American citizens are caught in the crossfire in southern Lebanon while trying to flee the fighting.
By Kevin Sites, Tue Jul 25, 8:56 PM ET
TYRE, Lebanon - For the Chahines of Dearborn, Mich., spending summers in south Lebanon is a family tradition. It also helps to keep them in touch with their Arabic heritage. But this summer that tradition almost cost them their lives.
The Chahines were in the village of Yaroun near the Israeli border when fighting began, sparked by a cross-border raid in which Hezbollah captured two Israeli soldiers and killed several others. In the two weeks since,
Israel has launched a fierce offensive against Hezbollah in southern Lebanon and Hezbollah has responded with missile assaults on towns in northern Israel.
Fear and frustration for Americans trapped in southern Lebanon » View
As casualties mount on both sides, Israeli troops are now engaged in a limited ground offensive in southern Lebanon, in a bid to neutralize deeply-entrenched Hezbollah forces. The suffering here in southern Lebanon continues to grow.
The Chahines spent a week moving from house to house in southern Lebanon, staying with relatives, trying to find a way out, the violence getting closer each day.
"I left my clothes in the trunk of the car," says Mr. Chahine, who only wanted to be identified by his last name. "That night it was hit by an Israeli missile where it was parked. Everything burned. That's why I've been wearing the same clothes for the last seven days."
Today, along with 100 others in an eleven-car convoy, the Chahines finally reached the city of Tyre, a waystation in a long journey they all hope will lead back to America. They are all American citizens, either naturalized or born in the U.S., summering in the same village and now desperately trying to escape the violence.
They say they were told by the U.S. Embassy to go to a hotel in Tyre called the Rest House, where a small
United Nations contingent is based.
When they reach the hotel, nineteen-year-old Zeinab Chahine, a pharmacy student, is overcome by the stress of the ordeal.
"Make them stop, make them stop, people are dying," she says, beginning to cry. "I'm American. I was born in America. Why do they do this to me, why?"
Zeinab Shahen, from Los Angeles, was also staying in Yaroun for the summer with her husband and four children. She arrived at the Rest House with the others, but says she had a close call when the Israelis fired a rocket near one of the vehicles they were riding in.
The Americans that made the trip are tired, hungry and shell-shocked, but even though they're safe for the moment, their first concern is those they had to leave behind.
Kevin Sites surveys the damage around Tyre. » View
"There are ," says Zeinab Shaheen. "There weren't enough vehicles to get them out. And they don't have anything. There's no food, no water, they're desperate."
Mr. Chahine, who came to the U.S. 32 years ago, built a business and raised a family there. "I love America," he says. "My children were born there. But the U.S. needs to protect its citizens in this case and help get us home."
One of Mr. Chahine's other daughters, Fatme, and her eleven-month-old daughter, Batoul, also made the trip up from Yaroun.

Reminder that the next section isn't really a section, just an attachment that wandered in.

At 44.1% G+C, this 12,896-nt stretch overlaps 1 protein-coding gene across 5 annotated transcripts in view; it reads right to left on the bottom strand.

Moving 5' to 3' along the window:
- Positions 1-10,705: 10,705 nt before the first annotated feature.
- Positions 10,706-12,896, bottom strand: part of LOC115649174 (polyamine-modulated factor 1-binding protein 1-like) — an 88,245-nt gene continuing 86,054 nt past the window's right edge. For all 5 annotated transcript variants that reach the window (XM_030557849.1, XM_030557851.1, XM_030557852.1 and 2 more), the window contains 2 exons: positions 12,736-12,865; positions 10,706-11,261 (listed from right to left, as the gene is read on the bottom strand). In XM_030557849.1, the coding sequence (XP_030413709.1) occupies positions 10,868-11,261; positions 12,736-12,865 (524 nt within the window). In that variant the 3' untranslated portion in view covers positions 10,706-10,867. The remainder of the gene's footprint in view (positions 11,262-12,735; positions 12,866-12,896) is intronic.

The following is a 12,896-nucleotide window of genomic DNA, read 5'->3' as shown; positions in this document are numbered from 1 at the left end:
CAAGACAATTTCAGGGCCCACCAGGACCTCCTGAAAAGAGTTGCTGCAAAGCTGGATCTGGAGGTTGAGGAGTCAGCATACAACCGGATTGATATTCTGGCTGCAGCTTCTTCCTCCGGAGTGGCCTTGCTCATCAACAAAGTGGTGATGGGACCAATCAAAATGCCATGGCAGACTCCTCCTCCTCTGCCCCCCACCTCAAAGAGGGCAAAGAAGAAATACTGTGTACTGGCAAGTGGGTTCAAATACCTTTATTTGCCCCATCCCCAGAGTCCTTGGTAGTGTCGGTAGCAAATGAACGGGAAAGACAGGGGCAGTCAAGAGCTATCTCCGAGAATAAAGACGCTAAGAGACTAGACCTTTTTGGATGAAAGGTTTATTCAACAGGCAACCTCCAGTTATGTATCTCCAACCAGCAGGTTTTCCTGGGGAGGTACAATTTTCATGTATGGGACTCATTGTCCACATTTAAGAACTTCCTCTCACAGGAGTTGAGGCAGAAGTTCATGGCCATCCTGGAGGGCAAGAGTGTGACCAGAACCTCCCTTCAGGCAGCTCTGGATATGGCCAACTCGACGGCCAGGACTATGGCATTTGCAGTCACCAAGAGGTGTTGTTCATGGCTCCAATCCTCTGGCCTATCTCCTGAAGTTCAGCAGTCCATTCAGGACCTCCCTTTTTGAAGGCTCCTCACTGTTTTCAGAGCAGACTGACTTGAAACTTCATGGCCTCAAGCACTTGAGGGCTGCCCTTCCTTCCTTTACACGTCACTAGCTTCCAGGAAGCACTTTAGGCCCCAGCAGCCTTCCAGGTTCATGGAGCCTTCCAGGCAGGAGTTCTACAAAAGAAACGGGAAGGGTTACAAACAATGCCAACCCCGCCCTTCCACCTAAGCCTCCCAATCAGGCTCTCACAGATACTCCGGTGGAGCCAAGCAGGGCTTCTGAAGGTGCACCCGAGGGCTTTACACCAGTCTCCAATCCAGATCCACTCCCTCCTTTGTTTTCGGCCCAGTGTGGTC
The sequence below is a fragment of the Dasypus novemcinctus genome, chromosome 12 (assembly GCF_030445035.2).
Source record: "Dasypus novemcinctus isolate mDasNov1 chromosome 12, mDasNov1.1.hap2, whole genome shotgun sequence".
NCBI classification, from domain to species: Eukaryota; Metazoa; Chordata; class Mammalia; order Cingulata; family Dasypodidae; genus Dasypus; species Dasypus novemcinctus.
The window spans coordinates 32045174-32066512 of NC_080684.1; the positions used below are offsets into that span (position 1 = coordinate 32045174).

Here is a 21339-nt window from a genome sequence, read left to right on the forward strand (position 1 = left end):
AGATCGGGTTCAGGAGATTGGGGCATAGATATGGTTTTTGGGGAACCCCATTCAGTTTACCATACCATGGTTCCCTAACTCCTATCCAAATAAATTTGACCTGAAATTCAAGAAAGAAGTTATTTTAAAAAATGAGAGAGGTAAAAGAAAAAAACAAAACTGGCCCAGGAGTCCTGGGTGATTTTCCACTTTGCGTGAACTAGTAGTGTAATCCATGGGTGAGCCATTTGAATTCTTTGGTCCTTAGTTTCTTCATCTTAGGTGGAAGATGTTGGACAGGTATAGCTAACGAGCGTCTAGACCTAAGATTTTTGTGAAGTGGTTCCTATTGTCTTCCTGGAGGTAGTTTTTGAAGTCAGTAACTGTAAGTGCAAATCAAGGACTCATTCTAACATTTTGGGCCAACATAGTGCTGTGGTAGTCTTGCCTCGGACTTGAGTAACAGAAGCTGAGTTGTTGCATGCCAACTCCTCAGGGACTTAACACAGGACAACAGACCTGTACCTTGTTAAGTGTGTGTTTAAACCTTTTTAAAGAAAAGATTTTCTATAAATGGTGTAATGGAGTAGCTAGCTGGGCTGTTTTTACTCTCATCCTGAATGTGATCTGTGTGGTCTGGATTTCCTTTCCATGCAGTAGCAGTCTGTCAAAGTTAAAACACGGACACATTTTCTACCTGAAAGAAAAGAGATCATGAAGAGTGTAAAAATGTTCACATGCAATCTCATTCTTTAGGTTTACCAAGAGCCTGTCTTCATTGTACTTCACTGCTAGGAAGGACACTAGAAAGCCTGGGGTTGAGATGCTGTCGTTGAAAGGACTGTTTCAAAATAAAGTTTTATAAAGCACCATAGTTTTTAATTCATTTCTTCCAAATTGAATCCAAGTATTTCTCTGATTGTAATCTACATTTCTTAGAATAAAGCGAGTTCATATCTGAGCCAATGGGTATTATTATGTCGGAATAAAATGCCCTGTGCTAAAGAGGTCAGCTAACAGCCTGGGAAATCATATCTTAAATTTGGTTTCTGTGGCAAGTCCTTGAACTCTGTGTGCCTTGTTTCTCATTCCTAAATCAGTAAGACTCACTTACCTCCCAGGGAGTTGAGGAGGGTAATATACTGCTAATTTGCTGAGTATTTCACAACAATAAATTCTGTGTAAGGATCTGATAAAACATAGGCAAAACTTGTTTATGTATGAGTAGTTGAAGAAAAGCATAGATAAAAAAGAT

"She's been so good," says Fatme, holding her daughter in her arms, "but when she hears the big explosions, she get scared and starts to cry. I have to be strong for her."
The hotel is allowing the group of Americans to stay in a large room under the pool house until the American Embassy can find a way to evacuate them. The U.S. says it is doing all it can.
"We are working with the Lebanese internal security forces, the Israeli Defense Forces, U.N. personnel and governments of other nations to assist Americans in departing southern Lebanon safely," says State Dept. spokesman Kurtis Cooper.
Cooper said the U.S. has helped evacuate about 500 Americans from the south so far, and remains in contact with about 100 more — though it's not clear if that includes the Chahines and others who just arrived in Tyre. With Israeli air strikes in southern Lebanon making road journeys dangerous, if not impossible, Cooper said he couldn't give specifics about the next step in their journey home.
"What I can say is if you're in southern Lebanon and you want to get out, then call the embassy, and we will tell you what you have to do, we will assist you in getting out," Cooper said.
But at the Rest House, food and water is short and many evacuees are still shaken by the perilous nature of their journey so far.
Stranded in Lebanon
Some of the older men lie on the plastic chaise lounges and make phone calls to relatives in America while children play nearby.
One husband and wife both sit with their faces in their hands, crying, while their children sit nearby, staring at them and wondering what to do.
One man named Hassan is trying to organize a trip to go back to Yaroun with some of the cars and try to pick up the people still left in the village, including his mother.
But just as he gets ready to leave, someone gets a text message on the telephone saying that the Israeli military is on the outskirts of the village and may enter Yaroun.
It's too dangerous now, people tell him — it's better to wait and see what happens.
And for the rest of the Americans here, safe but stranded between their homeland and home, for now, waiting is all they can do.